In troubled times, it can be helpful to ponder the thoughts of learned people of compassion and action. Lester Bowles Pearson in Canada and John Fitzgerald Kennedy in the United States were two such people.
Pearson was Canada’s 14th prime minister, serving as head of two Liberal minority governments from 1963 to 1968. Kennedy was the 35th U.S. president, the man who safely saw us through the Cuban Missile Crisis of 1962 when nuclear war was narrowly averted. Kennedy’s assassination on Nov. 22, 1963, shocked not only his nation but the world, and many wept. Pearson called it “one of the great tragedies of history.”
If Kennedy was a natural politician, Pearson was not. As Conrad Black writes in “Rise to Greatness,” his history of Canada: “Lester B. ‘Mike’ Pearson (1897–1972) was … a congenial, urbane, and emollient man. ... He was no more a politician in manner and appearance than at heart and lacked the instincts of combat on the hustings and for legislative manoeuvre for popular appeal.”
Pearson’s congeniality was a balm after the frenetic interregnum of the combative John Diefenbaker. Black writes that he re-established good relations with the European Economic Community (precursor to the European Union) and our best friend and trading partner the United States, then led by the youthful Kennedy. Twenty years younger than Pearson and more telegenic, Kennedy, like Pearson, was a model of restraint and fair-mindedness. The two got along.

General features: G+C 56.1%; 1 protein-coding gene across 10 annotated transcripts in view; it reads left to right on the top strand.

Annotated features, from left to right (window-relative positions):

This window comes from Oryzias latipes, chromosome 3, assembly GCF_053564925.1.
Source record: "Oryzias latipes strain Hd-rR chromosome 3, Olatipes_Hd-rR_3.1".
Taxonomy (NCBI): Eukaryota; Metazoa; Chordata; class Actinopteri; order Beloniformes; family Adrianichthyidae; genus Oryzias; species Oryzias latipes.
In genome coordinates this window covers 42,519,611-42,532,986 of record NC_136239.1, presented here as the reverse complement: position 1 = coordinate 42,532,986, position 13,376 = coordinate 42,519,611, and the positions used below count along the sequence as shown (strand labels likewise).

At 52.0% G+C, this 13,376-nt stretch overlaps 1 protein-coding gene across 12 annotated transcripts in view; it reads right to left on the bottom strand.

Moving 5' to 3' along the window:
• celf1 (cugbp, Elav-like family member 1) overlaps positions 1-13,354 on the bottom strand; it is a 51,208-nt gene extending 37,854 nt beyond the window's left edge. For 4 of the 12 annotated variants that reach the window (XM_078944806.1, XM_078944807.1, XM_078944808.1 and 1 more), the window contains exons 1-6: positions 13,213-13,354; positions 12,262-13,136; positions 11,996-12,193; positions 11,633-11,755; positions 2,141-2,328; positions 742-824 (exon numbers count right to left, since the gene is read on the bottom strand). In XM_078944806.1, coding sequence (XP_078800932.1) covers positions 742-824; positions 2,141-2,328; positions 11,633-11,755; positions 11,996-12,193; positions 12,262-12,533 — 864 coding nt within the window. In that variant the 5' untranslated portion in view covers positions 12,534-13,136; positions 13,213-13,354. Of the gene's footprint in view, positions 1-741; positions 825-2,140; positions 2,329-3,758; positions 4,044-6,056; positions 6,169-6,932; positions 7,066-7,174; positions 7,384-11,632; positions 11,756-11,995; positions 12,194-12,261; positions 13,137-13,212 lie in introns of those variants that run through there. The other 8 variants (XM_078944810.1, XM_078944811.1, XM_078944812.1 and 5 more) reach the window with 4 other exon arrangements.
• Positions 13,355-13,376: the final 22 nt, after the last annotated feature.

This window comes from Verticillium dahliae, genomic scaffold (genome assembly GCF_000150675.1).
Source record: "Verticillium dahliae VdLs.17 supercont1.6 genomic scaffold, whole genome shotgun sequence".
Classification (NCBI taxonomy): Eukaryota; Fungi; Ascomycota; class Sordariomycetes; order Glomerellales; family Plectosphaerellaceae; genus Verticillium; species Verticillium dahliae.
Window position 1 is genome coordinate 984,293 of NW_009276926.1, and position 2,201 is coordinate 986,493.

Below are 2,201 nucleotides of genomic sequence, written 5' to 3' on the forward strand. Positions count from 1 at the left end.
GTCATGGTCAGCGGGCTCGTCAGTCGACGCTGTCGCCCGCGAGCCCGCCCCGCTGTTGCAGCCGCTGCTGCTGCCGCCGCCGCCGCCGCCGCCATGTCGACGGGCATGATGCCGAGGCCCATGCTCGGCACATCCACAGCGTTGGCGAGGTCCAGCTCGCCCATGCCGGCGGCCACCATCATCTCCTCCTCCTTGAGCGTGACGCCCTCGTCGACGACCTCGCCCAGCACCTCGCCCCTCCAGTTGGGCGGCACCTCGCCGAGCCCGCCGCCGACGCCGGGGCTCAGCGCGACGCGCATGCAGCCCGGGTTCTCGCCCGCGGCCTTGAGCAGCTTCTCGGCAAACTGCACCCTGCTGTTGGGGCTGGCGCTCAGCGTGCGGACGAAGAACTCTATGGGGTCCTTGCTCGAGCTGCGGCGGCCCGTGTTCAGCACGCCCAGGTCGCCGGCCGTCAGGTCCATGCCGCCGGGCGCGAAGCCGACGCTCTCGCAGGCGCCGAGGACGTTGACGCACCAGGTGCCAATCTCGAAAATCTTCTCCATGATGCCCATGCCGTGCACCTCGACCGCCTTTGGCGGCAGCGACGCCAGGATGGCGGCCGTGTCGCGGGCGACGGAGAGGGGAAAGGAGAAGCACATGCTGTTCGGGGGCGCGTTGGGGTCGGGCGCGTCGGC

Both men were classic liberals who embraced Enlightenment values. They were realists with an idealist bent. Realism, rooted in the writings of Machiavelli and others, views human nature as flawed, untrustworthy, and power-seeking. Idealism sees people as basically good and perfectible. In “The 20 Years’ Crisis,” E.H. Carr writes that realists see things as they are; idealists, as they wish them to be. The best approach is a mix of the two, Carr says, and that is why Pearson and Kennedy shine.
Pearson was born in Toronto, the son of a Methodist clergyman, at the tail end of the horse and buggy era. Like Kennedy, Pearson had Irish roots and served in the military. Apart from their upbringing (Pearson’s was humble, Kennedy’s affluent), the two men had a great deal in common.
Pearson served in the Canadian Army Medical Corps and the Royal Flying Corps in the First World War. Kennedy distinguished himself as a lieutenant in the U.S. Navy, winning its highest honour for gallantry as pilot of a gunboat, the famous PT-109, in 1944. Pearson graduated from the University of Toronto and later Oxford; Kennedy studied political science at Harvard, where his back was injured in a pile-up playing football. Pearson also played football, as well as hockey and baseball. In fact, Pearson played semi-pro ball for the Guelph Maple Leafs as an infielder in 1919. He and Kennedy, an avid fan of the Boston Red Sox, talked baseball when they met in 1963.
Pearson taught history and then became a career diplomat in 1928, appointed ambassador to the United States in 1945. He was present at the start of the United Nations, as was the young Kennedy as a reporter for Hearst newspapers. Pearson won the Nobel Peace Prize in 1957 for his role in launching peacekeeping (the United Nations Emergency Force) to resolve the Suez Crisis and keep peace between Israel and Egypt. Like Kennedy in the fall of 1962, he helped to pull the world from the brink of war.
Kennedy won a Pulitzer Prize for “Profiles in Courage,” his 1956 volume about eight U.S. senators who defied their parties and constituents to do what they felt was right. It is hailed as a classic testament to the indomitable spirit of men such as John Quincy Adams and Robert A. Taft. Kennedy also wrote “Why England Slept,” an explanation of why the democracies were ill-prepared for war with Hitler, followed by “Strategy of Peace” in 1960.